8 Minute read

The Culture Interview – singer/songwriter Luz Elena Caicedo

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8 Minute Read

Luz Elena Caicedo, in her 50s, is the brilliant Colombian singer/bandleader with Conjunto Sabroso, a world-class Latin band who has performed everywhere from the UK to China. Luz has just released her FIRST VIDEO and it’s of the beautiful Yo Soy Mujer Con Tantas Mujeres Dentro (I Am A Woman with So Many Women Inside) which celebrates women and also highlights their global struggles. It coincides with International Women’s Day today. It also comes out at a time when Colombia has just made abortion legal. You can watch it here. https://www.youtube.com/watch?v=hJk3Q7G5dqU

Tell me something about the connection between this song and International Women’s Day?

I would say that because the song focuses on sorority and the idea that we are in essence a collage of the many other women in our lives, and because it both celebrates women’s achievements and highlights our universal struggles, it is directly connected to this special date.

Some would argue that Women’s Day should be every day but I believe that having a specific date to mark International Women’s  Day – is an acknowledgement of our struggle, and of the fact that we have only gotten this far because of the courage, battles, alliances, support, and sacrifices made by so many other women before us. As I say in the song: ‘…we are standing on the remains of many others sacrificed…’

And also about the making of this video? The director is a woman too?

Yes, the video director is Alejandra Jimenez a Colombian film-maker. It really was an organic process, I happened to sing the song (which I was in the process of recording), in her husband’s Zoom birthday party during the lockdown, and she really liked  it, she said ‘that is an amazing song, it really touched me, Luz Elena we have to do a video of it…’, I didn’t think she was serious, but the next time we met, she brought it up again, and I was so flattered, I said of course that I would be honoured.

She explained her vision and what she wanted to do, which was to include shots/images from the women in my family, as well as other close friends. I said I would also like to include some of the Latin American songstresses who have influenced me musically, such as La Lupe from Cuba, Toña La Negra from Mexico, and Mercedes Sosa from Argentina who all appear in the video, intertwined with images of women in marches, social leaders, indigenous women, as well as images alluding to mother earth ‘La Pachamama’ to which I dedicate a verse to in the song.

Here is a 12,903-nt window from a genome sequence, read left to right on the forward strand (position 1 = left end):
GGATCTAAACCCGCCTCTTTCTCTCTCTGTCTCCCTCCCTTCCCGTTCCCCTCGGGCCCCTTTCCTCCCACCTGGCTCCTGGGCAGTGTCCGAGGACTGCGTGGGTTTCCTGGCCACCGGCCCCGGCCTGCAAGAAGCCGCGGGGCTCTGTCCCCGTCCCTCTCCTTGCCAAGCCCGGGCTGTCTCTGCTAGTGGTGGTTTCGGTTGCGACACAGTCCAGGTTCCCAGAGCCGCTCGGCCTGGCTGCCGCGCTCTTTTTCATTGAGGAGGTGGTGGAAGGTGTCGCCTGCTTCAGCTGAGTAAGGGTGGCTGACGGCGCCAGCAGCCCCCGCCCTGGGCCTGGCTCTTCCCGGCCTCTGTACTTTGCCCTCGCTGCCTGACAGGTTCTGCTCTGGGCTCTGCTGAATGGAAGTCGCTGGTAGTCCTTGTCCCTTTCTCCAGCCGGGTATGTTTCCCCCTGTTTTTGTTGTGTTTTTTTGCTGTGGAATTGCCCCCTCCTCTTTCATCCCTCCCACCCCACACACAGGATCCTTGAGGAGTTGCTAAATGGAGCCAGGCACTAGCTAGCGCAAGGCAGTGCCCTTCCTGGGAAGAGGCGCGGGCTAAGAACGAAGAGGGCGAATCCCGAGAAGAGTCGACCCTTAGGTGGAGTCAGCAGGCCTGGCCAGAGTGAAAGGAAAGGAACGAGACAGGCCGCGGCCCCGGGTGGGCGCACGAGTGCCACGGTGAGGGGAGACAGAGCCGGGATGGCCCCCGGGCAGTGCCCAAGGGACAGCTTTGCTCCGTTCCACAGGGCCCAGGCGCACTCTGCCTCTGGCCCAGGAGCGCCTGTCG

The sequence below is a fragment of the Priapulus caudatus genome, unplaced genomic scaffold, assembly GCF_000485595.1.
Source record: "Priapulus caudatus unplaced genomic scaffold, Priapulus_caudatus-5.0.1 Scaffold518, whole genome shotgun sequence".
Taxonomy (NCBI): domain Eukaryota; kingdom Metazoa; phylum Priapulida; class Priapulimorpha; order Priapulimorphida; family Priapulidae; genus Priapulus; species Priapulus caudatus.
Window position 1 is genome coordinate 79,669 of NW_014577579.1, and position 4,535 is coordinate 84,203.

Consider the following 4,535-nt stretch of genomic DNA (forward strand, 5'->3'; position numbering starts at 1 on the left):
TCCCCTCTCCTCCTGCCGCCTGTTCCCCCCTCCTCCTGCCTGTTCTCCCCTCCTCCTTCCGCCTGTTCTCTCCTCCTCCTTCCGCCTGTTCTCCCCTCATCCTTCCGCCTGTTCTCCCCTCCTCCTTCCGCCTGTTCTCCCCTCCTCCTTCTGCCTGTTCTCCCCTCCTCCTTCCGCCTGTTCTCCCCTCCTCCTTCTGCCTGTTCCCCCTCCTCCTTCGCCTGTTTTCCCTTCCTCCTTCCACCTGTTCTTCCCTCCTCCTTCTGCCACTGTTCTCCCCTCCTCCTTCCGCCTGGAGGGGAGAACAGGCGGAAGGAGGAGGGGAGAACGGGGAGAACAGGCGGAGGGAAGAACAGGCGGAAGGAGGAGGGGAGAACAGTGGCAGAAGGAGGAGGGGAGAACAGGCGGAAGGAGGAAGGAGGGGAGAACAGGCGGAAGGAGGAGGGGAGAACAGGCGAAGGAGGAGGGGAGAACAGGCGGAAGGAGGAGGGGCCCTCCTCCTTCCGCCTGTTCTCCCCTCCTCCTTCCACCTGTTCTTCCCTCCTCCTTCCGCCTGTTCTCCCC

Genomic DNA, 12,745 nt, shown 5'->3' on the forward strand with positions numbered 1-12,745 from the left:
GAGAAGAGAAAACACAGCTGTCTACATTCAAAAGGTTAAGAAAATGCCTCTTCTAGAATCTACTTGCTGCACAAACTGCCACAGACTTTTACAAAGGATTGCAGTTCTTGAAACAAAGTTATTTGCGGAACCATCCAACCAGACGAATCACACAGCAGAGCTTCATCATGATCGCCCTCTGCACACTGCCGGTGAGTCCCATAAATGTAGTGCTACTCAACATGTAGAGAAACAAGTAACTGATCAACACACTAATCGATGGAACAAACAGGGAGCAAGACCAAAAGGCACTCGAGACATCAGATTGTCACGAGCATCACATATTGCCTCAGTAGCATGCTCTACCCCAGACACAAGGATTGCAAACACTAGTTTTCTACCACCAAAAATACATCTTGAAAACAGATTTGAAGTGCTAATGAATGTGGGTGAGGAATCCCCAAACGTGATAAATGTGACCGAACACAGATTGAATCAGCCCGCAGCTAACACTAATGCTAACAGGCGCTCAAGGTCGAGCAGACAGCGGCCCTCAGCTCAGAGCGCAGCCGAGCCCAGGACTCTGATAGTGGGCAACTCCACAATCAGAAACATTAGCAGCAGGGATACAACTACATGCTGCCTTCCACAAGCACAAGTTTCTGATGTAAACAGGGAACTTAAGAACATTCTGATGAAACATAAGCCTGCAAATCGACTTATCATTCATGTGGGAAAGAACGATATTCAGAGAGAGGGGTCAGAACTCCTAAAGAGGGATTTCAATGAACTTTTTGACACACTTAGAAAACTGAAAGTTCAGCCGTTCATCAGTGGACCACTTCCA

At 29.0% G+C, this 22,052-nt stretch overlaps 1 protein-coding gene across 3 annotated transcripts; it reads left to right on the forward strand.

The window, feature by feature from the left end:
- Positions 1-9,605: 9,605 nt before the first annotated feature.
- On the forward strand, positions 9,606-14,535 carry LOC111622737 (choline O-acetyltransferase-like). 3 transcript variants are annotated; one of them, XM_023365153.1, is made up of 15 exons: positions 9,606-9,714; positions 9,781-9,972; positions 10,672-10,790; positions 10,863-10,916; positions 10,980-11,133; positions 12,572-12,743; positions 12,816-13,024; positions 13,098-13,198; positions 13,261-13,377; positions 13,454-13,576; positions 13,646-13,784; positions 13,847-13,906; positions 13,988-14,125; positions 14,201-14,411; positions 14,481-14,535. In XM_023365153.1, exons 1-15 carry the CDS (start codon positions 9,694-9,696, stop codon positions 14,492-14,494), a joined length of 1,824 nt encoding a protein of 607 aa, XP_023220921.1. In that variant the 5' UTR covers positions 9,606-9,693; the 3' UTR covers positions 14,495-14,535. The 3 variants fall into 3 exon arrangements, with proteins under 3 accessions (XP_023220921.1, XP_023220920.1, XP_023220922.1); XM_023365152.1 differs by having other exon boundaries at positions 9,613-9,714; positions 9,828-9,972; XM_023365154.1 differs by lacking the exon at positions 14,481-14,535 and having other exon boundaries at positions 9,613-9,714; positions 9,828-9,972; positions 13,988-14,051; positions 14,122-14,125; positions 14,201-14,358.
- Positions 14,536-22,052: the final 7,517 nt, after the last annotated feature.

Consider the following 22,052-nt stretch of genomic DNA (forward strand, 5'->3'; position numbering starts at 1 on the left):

As Alejandra says, there are many layers to the video. Another important aspect of the creation of the video was the various women coming together contributing their time and expertise, namely my niece Lina Maria Caicedo also a filmmaker and archive producer, who provided all the archive footage, and supported me throughout the process, and Elena Rodriguez who assisted Alejandra with technical issues. This video truly was an example of sorority at its best!

Do you relate to particular women’s struggles in the world?

I don’t consider myself a feminist, although you could argue that I may have perhaps rewritten the narrative of what was expected of me as a Colombian woman from a conservative family, given that I chose not to have any children, and that I am a bandleader and lead singer of a band in a male-dominated genre, in that sense I would say that perhaps I’m more of a feminist by action than by personal perception.

I don’t belong to any active group combating gender inequalities, but of course, I relate to the many issues and struggles that as women we all face, for instance, less pay, less credibility as an artist, fewer opportunities in professional settings, the fight against domestic violence, the legalisation of abortion etc.

Tell me how Conjunto Sabroso started?

I never intended to be a Salsa singer, I was a Colombian and Latín folk dancer for many years, I actually saw myself as a dancer who sang a bit and played a bit of guitar. However, when I came back from my year abroad in Mexico in 1992 the Latin/Salsa scene had exploded in the UK. I was told there was a Salsa band auditioning female backing singers, and I went to audition and got the gig.

It was a 7 piece band, all men plus me. I didn’t really like their repertoire, but it was an opportunity to sing professionally which I had never done before! My harmonies were not very strong and after 8 months they told me I was going to be on a three-month trial, and that I would have to go if I didn’t improve because they were ‘…going up in the world, and I wasn’t moving with them…’ I felt very hurt naturally, but I decided to leave soon after that conversation, and form my own band, where I wouldn’t be told what to sing by a man.